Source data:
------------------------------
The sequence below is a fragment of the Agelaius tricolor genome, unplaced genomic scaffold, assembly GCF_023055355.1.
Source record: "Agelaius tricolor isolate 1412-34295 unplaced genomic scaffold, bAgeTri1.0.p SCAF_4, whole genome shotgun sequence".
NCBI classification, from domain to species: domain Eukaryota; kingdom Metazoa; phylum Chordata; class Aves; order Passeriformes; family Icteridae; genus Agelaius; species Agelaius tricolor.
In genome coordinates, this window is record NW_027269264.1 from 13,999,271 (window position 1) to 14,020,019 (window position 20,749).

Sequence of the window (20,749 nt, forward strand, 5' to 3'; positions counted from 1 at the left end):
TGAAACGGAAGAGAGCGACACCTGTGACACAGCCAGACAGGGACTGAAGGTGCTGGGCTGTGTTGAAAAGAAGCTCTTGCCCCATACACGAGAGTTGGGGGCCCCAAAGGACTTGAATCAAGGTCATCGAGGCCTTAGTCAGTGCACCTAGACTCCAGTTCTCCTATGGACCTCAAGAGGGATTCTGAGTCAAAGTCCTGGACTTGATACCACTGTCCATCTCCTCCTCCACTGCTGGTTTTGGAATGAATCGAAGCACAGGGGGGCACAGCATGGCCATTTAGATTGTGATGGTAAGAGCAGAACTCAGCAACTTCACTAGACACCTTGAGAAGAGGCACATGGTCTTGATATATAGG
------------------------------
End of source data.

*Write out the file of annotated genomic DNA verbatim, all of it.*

The sequence below is a fragment of the Agelaius tricolor genome, unplaced genomic scaffold, assembly GCF_023055355.1.
Source record: "Agelaius tricolor isolate 1412-34295 unplaced genomic scaffold, bAgeTri1.0.p SCAF_4, whole genome shotgun sequence".
NCBI classification, from domain to species: domain Eukaryota; kingdom Metazoa; phylum Chordata; class Aves; order Passeriformes; family Icteridae; genus Agelaius; species Agelaius tricolor.
In genome coordinates, this window is record NW_027269264.1 from 13,999,271 (window position 1) to 14,020,019 (window position 20,749).

Sequence of the window (20,749 nt, forward strand, 5' to 3'; positions counted from 1 at the left end):
TGAAACGGAAGAGAGCGACACCTGTGACACAGCCAGACAGGGACTGAAGGTGCTGGGCTGTGTTGAAAAGAAGCTCTTGCCCCATACACGAGAGTTGGGGGCCCCAAAGGACTTGAATCAAGGTCATCGAGGCCTTAGTCAGTGCACCTAGACTCCAGTTCTCCTATGGACCTCAAGAGGGATTCTGAGTCAAAGTCCTGGACTTGATACCACTGTCCATCTCCTCCTCCACTGCTGGTTTTGGAATGAATCGAAGCACAGGGGGGCACAGCATGGCCATTTAGATTGTGATGGTAAGAGCAGAACTCAGCAACTTCACTAGACACCTTGAGAAGAGGCACATGGTCTTGATATATAGG